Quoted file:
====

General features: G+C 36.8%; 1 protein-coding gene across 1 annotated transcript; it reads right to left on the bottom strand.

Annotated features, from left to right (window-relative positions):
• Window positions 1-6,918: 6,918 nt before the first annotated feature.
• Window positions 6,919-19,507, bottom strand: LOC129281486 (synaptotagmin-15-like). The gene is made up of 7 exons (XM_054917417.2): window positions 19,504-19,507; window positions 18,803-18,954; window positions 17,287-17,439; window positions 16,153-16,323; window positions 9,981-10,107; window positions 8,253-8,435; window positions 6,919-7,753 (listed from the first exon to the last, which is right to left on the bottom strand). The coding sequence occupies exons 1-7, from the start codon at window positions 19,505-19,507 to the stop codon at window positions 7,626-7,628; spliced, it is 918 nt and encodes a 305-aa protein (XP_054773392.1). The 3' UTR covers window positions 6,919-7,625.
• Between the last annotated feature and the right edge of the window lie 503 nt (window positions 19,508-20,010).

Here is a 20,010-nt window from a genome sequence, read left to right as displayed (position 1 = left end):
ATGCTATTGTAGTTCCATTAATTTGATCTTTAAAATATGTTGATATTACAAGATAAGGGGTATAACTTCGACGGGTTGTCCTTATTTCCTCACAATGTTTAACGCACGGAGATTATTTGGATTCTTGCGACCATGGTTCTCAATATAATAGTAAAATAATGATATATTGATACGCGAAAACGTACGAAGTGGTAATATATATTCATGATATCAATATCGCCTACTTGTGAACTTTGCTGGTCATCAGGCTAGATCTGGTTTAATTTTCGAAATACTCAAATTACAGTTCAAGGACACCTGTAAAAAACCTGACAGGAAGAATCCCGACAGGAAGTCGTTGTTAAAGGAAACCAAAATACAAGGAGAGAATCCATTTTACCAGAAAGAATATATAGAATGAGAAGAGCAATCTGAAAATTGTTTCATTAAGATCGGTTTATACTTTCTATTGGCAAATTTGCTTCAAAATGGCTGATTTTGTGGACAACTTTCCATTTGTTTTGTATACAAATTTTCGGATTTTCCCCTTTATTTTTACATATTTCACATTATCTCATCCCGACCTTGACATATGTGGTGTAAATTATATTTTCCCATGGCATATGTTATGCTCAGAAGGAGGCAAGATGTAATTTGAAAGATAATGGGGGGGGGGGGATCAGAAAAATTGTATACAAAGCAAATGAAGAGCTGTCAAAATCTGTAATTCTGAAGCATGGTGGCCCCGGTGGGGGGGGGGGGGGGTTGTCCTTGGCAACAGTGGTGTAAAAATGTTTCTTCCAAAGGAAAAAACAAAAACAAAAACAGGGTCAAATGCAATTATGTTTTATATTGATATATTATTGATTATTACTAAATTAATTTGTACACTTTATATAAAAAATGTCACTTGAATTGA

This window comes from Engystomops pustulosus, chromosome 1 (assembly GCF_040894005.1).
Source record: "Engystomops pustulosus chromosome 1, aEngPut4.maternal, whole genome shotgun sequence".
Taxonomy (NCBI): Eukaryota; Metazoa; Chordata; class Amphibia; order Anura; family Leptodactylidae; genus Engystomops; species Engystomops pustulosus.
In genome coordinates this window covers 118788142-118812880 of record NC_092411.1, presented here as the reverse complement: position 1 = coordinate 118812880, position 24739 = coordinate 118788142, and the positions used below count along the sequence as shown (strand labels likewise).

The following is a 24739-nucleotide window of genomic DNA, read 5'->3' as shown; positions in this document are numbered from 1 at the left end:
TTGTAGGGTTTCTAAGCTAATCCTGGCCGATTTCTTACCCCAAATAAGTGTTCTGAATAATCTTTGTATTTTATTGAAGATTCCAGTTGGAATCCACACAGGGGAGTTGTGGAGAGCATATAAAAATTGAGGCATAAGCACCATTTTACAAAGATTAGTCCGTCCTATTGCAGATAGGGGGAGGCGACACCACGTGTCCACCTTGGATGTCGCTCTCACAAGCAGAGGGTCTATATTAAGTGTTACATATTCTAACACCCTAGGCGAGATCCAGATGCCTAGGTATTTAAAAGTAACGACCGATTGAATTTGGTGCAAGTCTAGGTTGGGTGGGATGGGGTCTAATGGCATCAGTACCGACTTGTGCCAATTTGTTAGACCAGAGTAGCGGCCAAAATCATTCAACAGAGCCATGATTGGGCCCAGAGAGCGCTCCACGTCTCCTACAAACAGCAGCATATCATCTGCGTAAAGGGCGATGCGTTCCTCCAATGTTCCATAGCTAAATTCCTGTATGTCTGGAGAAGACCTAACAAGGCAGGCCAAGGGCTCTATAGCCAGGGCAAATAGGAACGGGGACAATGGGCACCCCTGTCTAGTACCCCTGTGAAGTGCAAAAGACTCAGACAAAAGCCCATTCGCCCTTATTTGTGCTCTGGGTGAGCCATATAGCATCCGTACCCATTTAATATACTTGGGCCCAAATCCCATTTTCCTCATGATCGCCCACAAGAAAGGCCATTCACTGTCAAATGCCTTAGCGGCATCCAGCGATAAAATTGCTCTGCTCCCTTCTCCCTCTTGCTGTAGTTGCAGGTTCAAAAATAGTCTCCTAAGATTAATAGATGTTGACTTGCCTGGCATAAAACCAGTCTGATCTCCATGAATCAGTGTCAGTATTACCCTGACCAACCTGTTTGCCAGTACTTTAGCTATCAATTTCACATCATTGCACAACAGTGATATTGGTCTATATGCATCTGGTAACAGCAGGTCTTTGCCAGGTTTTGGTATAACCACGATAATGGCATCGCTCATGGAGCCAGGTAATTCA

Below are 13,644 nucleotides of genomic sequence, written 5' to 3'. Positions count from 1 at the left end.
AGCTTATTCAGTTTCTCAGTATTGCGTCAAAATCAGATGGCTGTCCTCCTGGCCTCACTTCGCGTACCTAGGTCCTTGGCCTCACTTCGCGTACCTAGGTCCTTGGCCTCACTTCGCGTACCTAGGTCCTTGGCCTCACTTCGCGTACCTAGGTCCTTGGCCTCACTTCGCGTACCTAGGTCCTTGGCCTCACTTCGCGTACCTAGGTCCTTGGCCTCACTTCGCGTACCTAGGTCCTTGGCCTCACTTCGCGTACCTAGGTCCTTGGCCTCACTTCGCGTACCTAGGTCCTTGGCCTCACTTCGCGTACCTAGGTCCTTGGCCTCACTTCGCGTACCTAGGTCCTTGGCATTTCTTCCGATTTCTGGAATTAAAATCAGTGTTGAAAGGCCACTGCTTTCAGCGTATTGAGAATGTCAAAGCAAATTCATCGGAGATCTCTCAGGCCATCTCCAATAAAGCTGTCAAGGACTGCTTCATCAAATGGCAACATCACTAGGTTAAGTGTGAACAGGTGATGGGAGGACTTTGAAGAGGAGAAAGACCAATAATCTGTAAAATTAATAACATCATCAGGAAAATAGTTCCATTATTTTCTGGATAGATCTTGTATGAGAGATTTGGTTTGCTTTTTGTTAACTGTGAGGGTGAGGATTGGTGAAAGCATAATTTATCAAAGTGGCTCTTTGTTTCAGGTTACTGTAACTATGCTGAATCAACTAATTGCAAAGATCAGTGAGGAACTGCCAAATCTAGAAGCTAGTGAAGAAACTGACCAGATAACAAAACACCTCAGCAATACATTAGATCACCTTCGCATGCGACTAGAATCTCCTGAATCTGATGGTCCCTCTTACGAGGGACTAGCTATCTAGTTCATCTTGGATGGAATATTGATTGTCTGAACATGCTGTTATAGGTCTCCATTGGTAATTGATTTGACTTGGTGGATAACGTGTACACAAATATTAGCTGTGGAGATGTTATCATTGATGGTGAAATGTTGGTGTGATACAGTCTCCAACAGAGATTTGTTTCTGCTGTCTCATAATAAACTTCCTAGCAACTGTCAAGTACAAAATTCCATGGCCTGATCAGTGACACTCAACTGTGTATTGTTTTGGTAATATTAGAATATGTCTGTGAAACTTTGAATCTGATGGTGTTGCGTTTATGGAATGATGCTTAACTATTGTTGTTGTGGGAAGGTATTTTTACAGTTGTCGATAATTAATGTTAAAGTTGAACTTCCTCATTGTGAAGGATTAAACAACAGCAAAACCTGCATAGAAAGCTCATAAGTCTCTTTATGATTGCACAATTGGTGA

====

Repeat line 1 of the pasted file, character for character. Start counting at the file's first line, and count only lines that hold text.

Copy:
General features: G+C 36.8%; 1 protein-coding gene across 1 annotated transcript; it reads right to left on the bottom strand.